With Aids, Chatwin's life becomes tragic and contemporary. And no man did Aids suit less - not only was it seen as a grotesque badge of homosexuality, it was somehow "Birmingham" too. He never publicly admitted his condition, concocting a more exotic disease instead. But after his death a number of friends who thought they were close were upset to discover that he felt he couldn't trust even them with the truth. Shame over what one is, especially when sustained to the grave, produces a curious depression in others.
Chatwin was served well by his friends. He clearly had great charisma. As a writer, his effortless glide to centre-stage was adorable, as it always is in art. But in life, it is less so, and Chatwin may well have been among those who saw in Aids a humiliating nemesis for the golden boy. For the first time, he was a loser.
The memoir, like the life, mounts well, then suddenly fades to nothing and dies. The last chapter is weird rather than poignant, with a vivid evocation of Chatwin's residence at the Ritz, from which he went on wild shopping sprees round the West End by wheelchair.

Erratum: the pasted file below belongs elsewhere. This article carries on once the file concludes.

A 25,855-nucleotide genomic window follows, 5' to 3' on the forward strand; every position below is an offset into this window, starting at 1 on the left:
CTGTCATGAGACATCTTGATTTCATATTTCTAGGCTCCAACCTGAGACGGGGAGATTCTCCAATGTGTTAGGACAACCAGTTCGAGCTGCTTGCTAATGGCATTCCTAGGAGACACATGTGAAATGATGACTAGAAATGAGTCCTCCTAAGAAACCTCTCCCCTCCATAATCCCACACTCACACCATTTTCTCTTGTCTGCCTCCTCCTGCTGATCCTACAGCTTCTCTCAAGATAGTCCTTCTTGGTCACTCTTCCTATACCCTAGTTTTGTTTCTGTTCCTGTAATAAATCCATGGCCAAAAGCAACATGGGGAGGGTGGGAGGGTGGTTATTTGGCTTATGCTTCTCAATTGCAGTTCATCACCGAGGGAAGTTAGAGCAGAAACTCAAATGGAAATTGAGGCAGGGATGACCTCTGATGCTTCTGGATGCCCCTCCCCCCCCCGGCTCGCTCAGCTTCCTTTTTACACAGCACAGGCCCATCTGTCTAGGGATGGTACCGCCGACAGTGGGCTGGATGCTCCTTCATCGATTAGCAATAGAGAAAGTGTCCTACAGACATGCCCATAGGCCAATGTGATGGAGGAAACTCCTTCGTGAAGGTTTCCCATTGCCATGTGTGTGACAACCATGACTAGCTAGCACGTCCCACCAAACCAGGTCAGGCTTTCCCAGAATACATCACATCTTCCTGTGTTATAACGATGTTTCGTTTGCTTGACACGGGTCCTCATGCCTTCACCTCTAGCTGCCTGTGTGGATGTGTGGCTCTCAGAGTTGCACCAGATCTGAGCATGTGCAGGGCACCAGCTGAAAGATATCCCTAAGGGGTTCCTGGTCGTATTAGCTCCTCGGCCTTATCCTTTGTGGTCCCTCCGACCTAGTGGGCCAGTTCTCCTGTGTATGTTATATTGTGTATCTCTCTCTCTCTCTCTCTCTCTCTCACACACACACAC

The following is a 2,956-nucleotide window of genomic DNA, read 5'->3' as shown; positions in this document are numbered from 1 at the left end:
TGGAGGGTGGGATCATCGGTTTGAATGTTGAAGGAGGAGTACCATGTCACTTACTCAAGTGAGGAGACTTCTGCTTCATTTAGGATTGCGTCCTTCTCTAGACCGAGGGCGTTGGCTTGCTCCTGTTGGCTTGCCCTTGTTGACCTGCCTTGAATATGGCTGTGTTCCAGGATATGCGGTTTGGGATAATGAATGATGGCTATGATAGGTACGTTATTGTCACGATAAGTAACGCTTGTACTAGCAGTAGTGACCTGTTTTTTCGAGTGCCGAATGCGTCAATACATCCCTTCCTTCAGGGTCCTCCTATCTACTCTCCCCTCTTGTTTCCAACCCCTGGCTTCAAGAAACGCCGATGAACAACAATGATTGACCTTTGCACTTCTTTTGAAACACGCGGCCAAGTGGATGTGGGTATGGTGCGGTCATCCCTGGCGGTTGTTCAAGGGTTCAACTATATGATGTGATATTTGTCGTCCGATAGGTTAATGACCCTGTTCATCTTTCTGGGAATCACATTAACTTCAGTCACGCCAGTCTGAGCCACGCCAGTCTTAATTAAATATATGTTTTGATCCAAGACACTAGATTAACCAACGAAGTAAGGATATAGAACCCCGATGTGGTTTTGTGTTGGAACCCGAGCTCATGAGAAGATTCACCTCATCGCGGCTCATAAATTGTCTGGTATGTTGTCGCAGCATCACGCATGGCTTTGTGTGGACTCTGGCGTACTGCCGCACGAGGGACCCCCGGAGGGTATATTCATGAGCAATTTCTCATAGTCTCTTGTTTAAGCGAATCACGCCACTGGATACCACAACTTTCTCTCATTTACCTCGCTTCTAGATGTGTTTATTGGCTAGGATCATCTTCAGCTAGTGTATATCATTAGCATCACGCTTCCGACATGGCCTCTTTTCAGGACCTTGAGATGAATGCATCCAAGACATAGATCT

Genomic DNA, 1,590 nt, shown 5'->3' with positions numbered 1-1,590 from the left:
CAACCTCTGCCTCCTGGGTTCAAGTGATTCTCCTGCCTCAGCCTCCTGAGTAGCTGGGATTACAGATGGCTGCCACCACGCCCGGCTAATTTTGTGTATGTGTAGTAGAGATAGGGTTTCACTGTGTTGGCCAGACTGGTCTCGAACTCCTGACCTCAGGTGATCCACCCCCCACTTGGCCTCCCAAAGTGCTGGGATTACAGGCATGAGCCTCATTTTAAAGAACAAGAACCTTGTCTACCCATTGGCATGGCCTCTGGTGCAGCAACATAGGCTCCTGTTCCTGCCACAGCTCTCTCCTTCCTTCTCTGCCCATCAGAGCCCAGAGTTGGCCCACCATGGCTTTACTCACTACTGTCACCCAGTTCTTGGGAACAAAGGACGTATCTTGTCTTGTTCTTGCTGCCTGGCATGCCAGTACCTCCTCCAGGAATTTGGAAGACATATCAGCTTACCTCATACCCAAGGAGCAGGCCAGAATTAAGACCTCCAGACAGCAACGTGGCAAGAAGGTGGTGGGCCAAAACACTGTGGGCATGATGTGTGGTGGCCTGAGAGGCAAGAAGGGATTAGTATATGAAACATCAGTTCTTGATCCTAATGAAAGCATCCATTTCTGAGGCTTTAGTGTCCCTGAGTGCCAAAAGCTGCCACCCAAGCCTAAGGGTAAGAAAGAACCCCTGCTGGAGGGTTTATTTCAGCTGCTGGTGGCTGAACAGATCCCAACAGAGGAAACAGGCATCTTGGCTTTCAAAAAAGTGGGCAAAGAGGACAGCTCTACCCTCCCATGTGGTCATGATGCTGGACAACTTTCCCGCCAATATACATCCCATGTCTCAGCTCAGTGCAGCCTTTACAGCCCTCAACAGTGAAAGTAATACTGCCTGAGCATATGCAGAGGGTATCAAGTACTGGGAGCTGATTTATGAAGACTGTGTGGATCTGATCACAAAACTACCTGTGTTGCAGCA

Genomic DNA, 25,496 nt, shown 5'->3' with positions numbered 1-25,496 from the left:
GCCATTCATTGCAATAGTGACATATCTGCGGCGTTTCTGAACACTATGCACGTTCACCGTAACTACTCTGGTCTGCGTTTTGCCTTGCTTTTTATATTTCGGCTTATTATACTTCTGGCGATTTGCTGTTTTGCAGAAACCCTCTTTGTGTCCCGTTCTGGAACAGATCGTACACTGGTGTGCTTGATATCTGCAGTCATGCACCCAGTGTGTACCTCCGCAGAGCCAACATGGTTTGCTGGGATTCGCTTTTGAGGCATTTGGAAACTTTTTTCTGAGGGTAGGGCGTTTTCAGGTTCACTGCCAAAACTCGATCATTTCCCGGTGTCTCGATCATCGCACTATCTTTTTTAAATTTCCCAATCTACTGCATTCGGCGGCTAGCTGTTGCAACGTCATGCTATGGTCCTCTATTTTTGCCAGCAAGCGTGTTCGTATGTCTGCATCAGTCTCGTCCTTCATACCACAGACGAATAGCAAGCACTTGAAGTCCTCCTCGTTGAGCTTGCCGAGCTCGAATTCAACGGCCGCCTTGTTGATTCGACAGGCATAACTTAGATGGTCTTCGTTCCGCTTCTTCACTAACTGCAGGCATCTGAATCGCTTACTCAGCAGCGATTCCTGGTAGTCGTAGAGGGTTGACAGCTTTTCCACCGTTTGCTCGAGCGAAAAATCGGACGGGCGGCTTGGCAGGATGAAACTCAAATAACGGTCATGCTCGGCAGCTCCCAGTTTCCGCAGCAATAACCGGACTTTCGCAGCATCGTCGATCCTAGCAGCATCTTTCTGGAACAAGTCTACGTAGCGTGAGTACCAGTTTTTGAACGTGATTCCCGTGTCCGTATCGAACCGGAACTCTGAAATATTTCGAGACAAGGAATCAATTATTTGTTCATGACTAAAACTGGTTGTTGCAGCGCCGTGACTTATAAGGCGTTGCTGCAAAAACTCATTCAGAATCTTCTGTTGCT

But at the end, so many questions have been avoided. He died in the South of France. I know that his parents lived part of every year in a caravan down there - why are they not present at this climax? He is dying, of course, at Shirley Conran's house, not far from where they lived. And what did the wife think of her gay and posturing husband? Why did she marry him? Why does she say nothing? Why does Jasper Conran say nothing? Why do so few people want to stand up and be counted? Why are his papers at the Bodleian embargoed until 2010? How for that matter did he contract HIV?
In 1938 Cyril Connolly wrote that "It is no exaggeration to say that every English writer since Byron and Shelley has been hamstrung by respectability and been prevented by snobbery and moral cowardice from attaining his full dimensions...it is the difference between being a good fellow and growing up".
Hardy, Lawrence and Auden prove Connolly wrong. He nonetheless identified a huge problem area for English writers, which the life of Chatwin - and Susannah Clapp's rendition of it - prove is still with us.